There's another possibility, however. This goes under the heading of "Come on. You knew what I meant." This possibility is that Google understood the reality, but it was taking a writing shortcut. This would suggest that it's obvious and necessary for Google Maps to still track location, since that is a fundamental element of its "this is how you get from point A to point B." Fair enough. But it wasn't onlyGoogle Maps that still tracked. "Search" kept tracking as well. If turning off location in Google doesn't impact the search engine, then what the heck does it impact? That is a question that Google needs to address, if it wants the remaining 11 people in the world who still trust Google to continue to do so.

The bank situation is still less explicit. At least the banks, as far I can tell, didn't say that they weren't tracking people. They merely said nothing about either way. But bank app developers need to remember that banks are in a much more precarious position than Google and they need to at least pretend to be trustworthy in a much more public fashion.

Why? Google is still the most effective and comprehensive search engine on the planet. I'd love to be able to say that DuckDuckGo or other privacy-oriented engines are as good or better, but based on daily testing, Google still comes out far ahead. Bing, Yahoo and others long ago lost the search battle to Google.

That means that an annoyed Google user can't leave Google without losing some serious search functionality. And on an Android phone, the reliance is even deeper and better integrated. But banks? Not even close. Disgruntled customers can easily take their money and data and move to the rival bank across the street, and they will likely suffer no disruption or degradation of services.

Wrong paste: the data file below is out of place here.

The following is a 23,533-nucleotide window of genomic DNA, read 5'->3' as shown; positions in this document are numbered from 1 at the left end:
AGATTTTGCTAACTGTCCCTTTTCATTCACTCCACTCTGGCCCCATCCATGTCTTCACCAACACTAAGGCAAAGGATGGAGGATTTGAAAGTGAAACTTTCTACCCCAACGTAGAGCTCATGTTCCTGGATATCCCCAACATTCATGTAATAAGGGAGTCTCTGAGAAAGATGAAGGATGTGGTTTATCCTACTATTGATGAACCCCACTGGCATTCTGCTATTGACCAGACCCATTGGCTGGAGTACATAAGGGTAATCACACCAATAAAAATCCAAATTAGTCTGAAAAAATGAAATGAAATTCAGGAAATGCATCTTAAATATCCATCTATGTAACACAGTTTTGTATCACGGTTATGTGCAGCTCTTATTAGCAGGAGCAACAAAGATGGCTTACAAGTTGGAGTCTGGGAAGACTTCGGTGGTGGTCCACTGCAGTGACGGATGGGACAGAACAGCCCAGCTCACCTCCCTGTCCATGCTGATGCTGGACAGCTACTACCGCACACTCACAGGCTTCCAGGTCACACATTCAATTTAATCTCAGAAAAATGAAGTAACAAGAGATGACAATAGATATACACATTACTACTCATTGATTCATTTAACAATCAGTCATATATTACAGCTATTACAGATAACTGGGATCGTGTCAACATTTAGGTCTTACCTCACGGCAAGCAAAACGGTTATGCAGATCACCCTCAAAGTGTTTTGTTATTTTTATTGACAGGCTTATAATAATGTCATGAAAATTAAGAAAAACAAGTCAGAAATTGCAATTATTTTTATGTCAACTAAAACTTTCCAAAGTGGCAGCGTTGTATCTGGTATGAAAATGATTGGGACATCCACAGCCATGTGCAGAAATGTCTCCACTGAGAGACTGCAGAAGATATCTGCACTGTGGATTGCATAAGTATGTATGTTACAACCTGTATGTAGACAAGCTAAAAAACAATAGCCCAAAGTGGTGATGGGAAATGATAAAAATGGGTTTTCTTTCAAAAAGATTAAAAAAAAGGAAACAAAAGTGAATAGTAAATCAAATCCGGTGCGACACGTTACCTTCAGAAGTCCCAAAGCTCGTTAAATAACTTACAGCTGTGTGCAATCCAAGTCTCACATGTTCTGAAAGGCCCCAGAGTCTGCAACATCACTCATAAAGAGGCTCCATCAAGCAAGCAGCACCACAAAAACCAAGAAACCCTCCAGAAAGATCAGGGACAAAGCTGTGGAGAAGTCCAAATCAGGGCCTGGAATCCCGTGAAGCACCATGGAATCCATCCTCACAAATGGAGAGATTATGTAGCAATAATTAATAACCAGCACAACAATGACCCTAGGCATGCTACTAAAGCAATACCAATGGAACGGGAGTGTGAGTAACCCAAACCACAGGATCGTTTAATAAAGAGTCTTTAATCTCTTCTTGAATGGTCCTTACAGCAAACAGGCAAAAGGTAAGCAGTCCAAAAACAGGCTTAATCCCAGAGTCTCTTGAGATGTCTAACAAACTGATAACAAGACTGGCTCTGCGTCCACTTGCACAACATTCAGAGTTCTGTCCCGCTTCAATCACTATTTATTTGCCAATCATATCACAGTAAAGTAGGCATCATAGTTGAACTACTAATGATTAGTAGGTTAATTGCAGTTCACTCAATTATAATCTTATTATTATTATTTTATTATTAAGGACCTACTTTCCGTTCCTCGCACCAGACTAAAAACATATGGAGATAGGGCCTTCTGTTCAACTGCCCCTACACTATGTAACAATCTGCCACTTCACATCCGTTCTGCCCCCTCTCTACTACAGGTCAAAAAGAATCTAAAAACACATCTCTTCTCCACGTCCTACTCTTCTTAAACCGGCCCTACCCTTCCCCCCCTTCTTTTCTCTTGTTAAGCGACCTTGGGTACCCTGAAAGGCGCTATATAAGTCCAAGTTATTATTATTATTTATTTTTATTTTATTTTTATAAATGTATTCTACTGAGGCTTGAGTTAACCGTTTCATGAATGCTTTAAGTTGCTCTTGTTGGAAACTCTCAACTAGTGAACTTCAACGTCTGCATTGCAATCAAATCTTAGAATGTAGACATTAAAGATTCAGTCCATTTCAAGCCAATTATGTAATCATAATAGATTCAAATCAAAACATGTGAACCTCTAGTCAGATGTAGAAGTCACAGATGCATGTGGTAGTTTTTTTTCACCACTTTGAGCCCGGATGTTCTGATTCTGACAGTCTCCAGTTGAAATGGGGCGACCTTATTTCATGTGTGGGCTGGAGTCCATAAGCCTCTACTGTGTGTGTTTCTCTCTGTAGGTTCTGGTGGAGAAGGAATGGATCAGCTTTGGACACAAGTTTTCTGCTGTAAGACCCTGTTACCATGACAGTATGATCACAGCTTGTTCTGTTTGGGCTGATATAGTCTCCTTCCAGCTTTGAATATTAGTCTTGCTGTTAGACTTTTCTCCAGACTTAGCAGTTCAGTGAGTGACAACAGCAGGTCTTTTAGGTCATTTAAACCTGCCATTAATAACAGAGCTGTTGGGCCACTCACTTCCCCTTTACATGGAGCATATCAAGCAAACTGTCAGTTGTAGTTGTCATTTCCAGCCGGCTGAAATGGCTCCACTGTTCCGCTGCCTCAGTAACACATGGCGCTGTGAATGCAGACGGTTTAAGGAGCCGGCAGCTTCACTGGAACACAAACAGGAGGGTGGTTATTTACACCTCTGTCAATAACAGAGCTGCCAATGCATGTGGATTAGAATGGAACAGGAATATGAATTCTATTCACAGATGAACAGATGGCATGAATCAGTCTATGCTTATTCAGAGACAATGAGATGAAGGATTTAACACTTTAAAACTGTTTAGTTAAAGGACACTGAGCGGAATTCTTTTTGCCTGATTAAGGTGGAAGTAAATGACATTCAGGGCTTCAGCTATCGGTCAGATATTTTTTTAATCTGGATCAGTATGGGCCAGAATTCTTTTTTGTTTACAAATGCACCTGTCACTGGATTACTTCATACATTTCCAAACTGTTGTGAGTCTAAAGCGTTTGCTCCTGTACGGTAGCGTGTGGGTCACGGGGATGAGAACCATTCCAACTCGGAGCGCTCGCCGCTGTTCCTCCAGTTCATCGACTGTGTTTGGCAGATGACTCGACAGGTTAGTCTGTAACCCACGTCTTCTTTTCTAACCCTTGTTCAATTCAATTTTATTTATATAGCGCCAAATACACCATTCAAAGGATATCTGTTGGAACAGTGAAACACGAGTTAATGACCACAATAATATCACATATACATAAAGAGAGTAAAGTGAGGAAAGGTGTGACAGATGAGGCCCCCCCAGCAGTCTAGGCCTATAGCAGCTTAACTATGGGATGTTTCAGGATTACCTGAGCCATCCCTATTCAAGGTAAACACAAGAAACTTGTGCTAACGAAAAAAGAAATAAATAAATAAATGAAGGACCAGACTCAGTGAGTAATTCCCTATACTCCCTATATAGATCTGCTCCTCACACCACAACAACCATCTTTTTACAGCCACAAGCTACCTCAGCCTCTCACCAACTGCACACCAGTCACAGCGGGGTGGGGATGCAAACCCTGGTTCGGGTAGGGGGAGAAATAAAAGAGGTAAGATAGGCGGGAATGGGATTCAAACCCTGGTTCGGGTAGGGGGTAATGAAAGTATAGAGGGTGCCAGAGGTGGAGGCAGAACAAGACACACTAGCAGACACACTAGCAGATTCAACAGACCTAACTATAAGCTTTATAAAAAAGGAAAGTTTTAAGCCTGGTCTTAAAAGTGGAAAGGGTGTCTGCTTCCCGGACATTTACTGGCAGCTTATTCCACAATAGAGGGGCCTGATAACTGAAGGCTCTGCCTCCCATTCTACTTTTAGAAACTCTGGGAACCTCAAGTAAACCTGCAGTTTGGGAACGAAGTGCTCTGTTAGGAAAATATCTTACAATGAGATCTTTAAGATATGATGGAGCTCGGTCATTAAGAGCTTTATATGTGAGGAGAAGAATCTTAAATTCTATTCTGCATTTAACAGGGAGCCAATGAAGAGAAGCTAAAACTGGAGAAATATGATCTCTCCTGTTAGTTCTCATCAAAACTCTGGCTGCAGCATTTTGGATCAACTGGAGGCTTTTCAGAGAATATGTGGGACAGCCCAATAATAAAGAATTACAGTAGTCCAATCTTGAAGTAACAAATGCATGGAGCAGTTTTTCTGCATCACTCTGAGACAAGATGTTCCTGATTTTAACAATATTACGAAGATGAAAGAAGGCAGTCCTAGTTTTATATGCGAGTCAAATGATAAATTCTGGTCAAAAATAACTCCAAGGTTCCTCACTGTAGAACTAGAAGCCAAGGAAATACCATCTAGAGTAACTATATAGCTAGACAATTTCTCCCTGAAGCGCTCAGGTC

Part of that explanation is the appalling slowness of banks — large and small — to truly embrace technology. That's why fintech is such a hot space right now. Most banks need the tech capabilities of fintech partners to remain even a little competitive.

Secondly, trust is a much greater factor for a consumer choosing a bank than that same consumer choosing a search engine or mobile map service. Consumers are literally turning over a massive portion of their money to that bank. That involves a lot of trust. Why risk all of that just so that the bank has the option of later using customer identities for various marketing schemes? If this effort is so benign, why not share it with customers and let consumers factor that into their decisions about which banks to use?

Thus far, this column has focused on being honest with site visitors for trust issues. There are other reasons, too. In the U.S., the Federal Trade Commission is known to hold companies accountable for any air between what they sell the public about their practices and what they actually do. And EU regulators enforcing GDPR are also examining privacy policies and comparing them with what companies actually do, not to mention watching how sensitive PII is handled.

For many reasons, Google and the banks are taking big chances. Developers, this is a position you would be wise to challenge, assuming you have grown fond of your regular paycheck.